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Chapter 30.4 texas judical


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  • 1. Section 4 – Texas Judiciary
  • 2.
    • Civil law- law relating to private rights or obligations.
    • Criminal law – law determining what actions are illegal within a society
    • Misdemeanors – minor crimes
    • Felonies – major crimes
    • Trial courts – courts that hear new cases and give a verdict, or ruling
  • 3.
    • Appellate courts – courts that review trials to determine if correct procedures were followed
    • Judicial review – courts’ power to determine if a law is constitutional.
    • Grand jury – jury that decides if a person accused of a felony should be indicted, or formally charged
    • Petit jury – jury that decides the verdict in a trial
  • 4.
    • State’s Court System
    • 2500 judges hear cases in some 3,000 Texas courts.
      • Most are elected serving either 4 or 6 year terms.
      • Must be a resident of the United States and Texas.
    • Can be removed if they break the law or cannot perform their duties.
      • Legislature can impeach a judge
      • Legislature can ask the governor to remove a judge
      • Texas Supreme Court can remove district judges
  • 5.
    • Civil Law
    • Criminal Law
    • Misdemeanors
    • Felonies
  • 6.
    • Heard in a trial court
      • Three level of trial courts –
        • Justice of the Peace/Municipal Courts – misdemeanor and civil cases between $200 and $5000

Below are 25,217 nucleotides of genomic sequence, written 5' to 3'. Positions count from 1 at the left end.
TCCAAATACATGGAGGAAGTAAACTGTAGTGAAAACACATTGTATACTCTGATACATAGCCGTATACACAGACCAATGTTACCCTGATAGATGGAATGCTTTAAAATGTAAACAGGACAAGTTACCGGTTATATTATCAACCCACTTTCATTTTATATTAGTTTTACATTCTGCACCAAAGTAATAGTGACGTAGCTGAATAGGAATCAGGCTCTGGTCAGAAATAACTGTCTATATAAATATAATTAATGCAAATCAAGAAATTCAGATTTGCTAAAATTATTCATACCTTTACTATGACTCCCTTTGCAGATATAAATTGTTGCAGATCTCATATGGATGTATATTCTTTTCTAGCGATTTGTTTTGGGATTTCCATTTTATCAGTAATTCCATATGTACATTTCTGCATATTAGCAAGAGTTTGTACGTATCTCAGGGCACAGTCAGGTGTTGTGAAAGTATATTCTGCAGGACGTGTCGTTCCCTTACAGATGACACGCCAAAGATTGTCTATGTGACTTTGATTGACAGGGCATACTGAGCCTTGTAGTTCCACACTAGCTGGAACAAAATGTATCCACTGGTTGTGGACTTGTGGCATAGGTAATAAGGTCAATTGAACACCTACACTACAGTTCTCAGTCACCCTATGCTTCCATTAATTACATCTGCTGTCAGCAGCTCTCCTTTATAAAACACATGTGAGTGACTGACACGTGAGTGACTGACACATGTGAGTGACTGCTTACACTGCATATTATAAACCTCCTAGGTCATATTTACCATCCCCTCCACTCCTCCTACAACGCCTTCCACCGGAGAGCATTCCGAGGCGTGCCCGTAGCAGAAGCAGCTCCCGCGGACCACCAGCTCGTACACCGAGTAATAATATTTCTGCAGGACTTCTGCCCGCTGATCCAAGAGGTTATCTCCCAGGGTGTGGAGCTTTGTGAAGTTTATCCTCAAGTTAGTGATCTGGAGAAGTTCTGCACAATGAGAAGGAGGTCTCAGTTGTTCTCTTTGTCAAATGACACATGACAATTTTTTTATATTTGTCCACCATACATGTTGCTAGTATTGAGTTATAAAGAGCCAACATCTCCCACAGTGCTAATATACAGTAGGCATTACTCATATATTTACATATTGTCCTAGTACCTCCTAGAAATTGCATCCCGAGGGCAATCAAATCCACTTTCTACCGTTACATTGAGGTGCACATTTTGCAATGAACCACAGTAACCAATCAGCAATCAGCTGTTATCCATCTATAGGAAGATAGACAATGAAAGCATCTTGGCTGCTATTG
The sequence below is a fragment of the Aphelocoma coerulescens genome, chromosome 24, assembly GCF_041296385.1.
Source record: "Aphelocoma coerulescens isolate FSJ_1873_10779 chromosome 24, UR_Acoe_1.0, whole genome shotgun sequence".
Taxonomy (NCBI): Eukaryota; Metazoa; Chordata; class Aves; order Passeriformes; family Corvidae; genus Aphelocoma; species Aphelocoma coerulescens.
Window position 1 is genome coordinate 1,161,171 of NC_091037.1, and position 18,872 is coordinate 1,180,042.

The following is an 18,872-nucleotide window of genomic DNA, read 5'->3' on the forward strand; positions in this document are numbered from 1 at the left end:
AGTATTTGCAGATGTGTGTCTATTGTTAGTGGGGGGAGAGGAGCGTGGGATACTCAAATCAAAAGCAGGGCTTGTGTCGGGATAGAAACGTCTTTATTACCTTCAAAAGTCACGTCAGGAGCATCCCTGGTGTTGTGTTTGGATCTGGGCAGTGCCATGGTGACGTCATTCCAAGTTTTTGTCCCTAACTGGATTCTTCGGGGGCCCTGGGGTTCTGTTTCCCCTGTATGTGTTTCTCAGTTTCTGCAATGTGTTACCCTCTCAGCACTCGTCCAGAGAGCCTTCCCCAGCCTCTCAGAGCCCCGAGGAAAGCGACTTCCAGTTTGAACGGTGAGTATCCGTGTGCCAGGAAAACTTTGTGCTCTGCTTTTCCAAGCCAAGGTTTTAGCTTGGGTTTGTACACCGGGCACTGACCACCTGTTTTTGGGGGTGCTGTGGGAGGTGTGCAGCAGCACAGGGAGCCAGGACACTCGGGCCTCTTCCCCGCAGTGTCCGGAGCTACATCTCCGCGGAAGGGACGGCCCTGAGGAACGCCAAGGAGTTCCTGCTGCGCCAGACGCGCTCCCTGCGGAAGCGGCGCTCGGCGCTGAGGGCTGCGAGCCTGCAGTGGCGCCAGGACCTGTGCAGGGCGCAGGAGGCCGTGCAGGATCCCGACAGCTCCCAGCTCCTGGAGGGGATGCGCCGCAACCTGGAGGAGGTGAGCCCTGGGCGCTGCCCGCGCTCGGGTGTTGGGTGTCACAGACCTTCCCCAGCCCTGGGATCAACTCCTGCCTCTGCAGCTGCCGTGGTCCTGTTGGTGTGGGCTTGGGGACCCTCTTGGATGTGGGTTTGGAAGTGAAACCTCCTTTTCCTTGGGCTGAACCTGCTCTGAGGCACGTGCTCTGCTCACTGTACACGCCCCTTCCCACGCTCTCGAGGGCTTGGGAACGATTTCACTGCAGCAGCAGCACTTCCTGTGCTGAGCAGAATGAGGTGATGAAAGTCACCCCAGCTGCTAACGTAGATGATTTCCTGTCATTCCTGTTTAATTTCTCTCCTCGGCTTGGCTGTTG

• County Courts
        • District Courts – hear all civil cases involving sums greater than $5000, divorce cases, and some misdemeanor cases. Hear all felony cases – family, criminal and civil.
  • 7.
    • Appellate Courts review trials to determine whether the correct procedures were followed.
      • Can reorder a new trial or overturn a verdict
        • 1 st level has 14 courts
        • Supreme Court and Court of Criminal Appeals are the state’s highest courts.
          • Mainly review criminal cases and ALL death penalty cases
  • 8.
    • Both high courts have the power to judge the constitutionality of a law – judicial review
    • Interpret the Texas Constitution
  • 9.
    • Two types of juries – grand and petit.
      • Grand decides whether a person is accused of a felony should be indicted (formal charge of a crime). Consists of 12 people (9 must vote in order to indict for a felony case to go to a trial).
      • Petit decides the verdict in a trial
    • All citizens must participate in the jury system
      • Must be qualified to vote
      • Read and write English
      • Cannot have been convicted of a theft or felony.
  • 10. Would you enjoy being a judge? why or why not?  Would you welcome the opportunity to serve as a juror? Explain why or why not.  Create a bumper sticker about the jury system's importance.